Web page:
President Donald Trump and North Korean leader Kim Jong Un recommitted to recovering and immediately repatriating the remains of prisoners of war and soldiers declared missing in action during the Korean War as part of a denuclearization agreement signed in Singapore on Tuesday.
Details of the recovery and repatriation project have yet to be announced by the Department of Defense, but the agency estimates that there are 7,697 American personnel who are unaccounted for in that war.
The US has previously engaged in efforts to identify and retrieve American POW/MIA remains in North Korea. According to the National Committee on North Korea, US military personnel engaged in missions to retrieve remains in North Korea from 1993 through 2005. The missions were suspended because of safety concerns, military officials said. During a 2007 visit by then-New Mexico Gov. Bill Richardson, the remains of six US military personnel were repatriated.
US efforts to recover remains were halted during the George W. Bush administration and failed to restart during the Leap Day talks of the Obama administration.
North Koreans continued to collect remains on their own, but were asked to stop because the US considered their methods of collection, which included the co-mingling of remains, as unscientific.
J. Alan Liotta, a former Defense Department official who led talks with North Korea to initiate the joint recovery process of US remains in North Korea in 1996, told CNN he’s “cautiously optimistic” about the new agreement as long as it is not done unilaterally by the North Koreans.
“As long as this puts us back on track to a way that we can do it with our scientific experts involved so we can get identifications, then it will be very significant,” Liotta said. “If it is simply about getting the North Koreans to return a large number of remains to us, while that’s helpful, it’s not going to lead to many identifications. It’s going to complicate things more than it’s going to help things.”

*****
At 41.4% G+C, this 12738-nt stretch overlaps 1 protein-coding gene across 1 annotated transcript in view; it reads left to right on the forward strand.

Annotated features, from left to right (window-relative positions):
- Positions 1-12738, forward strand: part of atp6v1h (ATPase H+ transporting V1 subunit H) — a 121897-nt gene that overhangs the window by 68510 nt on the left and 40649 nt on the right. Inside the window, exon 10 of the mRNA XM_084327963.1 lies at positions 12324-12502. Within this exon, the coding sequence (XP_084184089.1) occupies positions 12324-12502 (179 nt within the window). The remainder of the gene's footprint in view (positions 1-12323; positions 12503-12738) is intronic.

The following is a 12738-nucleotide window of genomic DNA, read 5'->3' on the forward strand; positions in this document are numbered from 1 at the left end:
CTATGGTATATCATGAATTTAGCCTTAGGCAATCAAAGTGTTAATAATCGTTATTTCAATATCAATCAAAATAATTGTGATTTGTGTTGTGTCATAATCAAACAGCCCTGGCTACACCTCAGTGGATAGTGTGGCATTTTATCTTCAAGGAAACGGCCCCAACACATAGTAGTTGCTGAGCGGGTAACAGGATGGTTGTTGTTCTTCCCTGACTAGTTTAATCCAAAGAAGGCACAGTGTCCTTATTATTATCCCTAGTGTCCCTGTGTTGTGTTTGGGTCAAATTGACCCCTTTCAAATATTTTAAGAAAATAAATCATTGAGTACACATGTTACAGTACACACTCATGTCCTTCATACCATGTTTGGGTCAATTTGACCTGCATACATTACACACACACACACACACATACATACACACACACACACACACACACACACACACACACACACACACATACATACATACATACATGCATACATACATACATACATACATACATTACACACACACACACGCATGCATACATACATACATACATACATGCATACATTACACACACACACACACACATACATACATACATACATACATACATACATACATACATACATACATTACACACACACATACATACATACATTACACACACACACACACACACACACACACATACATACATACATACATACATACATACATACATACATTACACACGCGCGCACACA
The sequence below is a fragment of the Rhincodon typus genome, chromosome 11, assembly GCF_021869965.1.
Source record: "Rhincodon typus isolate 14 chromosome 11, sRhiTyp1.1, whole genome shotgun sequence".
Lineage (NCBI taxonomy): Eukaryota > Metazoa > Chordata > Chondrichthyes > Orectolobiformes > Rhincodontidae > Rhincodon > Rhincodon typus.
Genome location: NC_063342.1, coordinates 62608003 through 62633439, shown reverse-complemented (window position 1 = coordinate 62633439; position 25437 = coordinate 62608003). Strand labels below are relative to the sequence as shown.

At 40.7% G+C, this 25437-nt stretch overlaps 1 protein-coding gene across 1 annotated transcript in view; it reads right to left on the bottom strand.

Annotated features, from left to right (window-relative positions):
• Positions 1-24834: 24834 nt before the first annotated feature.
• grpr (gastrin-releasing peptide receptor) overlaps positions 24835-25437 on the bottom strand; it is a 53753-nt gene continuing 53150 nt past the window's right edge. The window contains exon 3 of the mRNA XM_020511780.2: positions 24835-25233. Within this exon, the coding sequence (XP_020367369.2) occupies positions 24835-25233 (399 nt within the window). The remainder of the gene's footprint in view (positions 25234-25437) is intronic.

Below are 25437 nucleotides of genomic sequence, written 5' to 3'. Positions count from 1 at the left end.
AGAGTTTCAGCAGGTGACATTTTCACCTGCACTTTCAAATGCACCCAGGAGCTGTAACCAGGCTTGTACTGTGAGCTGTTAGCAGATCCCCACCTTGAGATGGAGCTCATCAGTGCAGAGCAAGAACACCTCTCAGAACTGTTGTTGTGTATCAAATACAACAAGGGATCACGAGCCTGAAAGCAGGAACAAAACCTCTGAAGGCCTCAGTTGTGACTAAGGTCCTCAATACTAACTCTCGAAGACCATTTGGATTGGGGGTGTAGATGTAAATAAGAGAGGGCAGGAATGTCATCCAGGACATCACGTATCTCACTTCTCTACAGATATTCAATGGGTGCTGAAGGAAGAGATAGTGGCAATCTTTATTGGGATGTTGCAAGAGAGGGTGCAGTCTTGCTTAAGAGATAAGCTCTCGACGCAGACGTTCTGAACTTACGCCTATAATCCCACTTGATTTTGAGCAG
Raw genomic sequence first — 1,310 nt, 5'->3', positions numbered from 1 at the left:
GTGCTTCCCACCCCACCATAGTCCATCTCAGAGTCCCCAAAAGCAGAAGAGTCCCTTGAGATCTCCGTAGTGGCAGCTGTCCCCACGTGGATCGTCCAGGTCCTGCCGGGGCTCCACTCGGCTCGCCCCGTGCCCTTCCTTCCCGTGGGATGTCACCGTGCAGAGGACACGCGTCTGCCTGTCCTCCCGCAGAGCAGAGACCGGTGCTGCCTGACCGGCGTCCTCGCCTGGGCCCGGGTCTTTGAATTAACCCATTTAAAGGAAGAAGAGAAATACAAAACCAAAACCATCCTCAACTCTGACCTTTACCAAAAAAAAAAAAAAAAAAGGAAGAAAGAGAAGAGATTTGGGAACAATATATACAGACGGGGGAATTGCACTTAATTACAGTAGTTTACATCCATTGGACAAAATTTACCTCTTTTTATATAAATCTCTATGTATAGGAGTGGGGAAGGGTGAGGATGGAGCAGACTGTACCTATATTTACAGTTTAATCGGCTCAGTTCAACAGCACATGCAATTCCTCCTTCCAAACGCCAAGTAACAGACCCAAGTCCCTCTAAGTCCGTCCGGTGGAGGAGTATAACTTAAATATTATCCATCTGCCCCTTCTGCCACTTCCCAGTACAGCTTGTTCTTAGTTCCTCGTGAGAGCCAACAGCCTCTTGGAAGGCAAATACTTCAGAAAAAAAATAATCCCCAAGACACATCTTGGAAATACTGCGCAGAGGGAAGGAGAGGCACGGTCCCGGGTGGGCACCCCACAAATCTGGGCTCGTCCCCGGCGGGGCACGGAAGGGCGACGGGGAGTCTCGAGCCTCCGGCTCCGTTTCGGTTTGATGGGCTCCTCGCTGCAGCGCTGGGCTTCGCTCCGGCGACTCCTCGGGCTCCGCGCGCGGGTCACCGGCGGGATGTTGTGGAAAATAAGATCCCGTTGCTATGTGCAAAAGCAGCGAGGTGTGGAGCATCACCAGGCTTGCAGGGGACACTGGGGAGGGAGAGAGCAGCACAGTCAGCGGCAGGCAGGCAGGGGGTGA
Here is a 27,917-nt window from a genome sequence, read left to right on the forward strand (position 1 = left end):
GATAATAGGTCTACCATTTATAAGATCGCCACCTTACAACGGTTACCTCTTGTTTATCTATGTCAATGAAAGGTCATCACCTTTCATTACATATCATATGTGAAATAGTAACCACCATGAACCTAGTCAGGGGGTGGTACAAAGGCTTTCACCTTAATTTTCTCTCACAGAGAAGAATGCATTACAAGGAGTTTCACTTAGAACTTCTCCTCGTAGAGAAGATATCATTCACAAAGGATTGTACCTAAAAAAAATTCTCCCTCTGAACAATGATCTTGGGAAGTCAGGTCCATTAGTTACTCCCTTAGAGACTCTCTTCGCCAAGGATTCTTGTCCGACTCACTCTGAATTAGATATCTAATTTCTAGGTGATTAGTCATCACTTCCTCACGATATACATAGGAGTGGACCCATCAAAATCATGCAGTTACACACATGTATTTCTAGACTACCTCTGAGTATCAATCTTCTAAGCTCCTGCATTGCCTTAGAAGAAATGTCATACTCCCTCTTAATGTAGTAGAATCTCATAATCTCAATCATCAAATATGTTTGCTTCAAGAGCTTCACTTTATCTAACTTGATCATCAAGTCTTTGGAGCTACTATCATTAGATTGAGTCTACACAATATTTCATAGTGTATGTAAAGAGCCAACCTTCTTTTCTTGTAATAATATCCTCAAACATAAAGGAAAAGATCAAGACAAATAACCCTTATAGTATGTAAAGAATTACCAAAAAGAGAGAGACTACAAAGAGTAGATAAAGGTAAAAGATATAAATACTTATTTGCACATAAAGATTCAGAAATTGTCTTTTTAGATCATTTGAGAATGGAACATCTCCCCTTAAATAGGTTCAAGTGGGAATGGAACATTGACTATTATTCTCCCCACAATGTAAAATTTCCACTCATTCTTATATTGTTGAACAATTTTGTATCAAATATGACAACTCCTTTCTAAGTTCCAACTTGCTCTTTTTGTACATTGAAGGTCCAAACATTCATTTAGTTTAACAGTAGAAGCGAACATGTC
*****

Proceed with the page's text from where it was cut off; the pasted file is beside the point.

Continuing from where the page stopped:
Ann Mills-Griffiths, the chairman and CEO of the National League of POW/MIA Families, told CNN her organization was pleased to see the section included in the agreement. She said her organization has “advocated quietly through channels” for this action for several years.
The identification and repatriation effort is “serving a useful role, as well as demonstrating what people are looking for in terms of humanitarian reciprocity, measurable steps, eases and ends the uncertainty for the families whose loved ones remains are returned and identified,” she said.
Because the return of these American personnel is considered a humanitarian issue, Mills-Griffiths said she suspects that it is less likely to encounter obstacles than the agreement to denuclearization.
“This is an internationally understood obligation of civilized nations, that you do your best to account for your former enemies,” Mills-Griffiths added.
There were more than 36,000 American casualties during the Korean War and though hostilities ceased some 65 years ago, the war was never formally ended.
In April, South Korean President Moon Jae-in and Kim pledged to formally end the war. Because of the involvement of the United Nations and countries such as the United States and China in the war, these nations will need to be signatories on an official peace treaty.
The Department of Defense has identified several major concentrations of remains in North Korea at POW camp burial sites across the country.
The Defense POW/MIA Accounting Agency, which handles the identification and return of missing US military personnel, could not be reached for comment.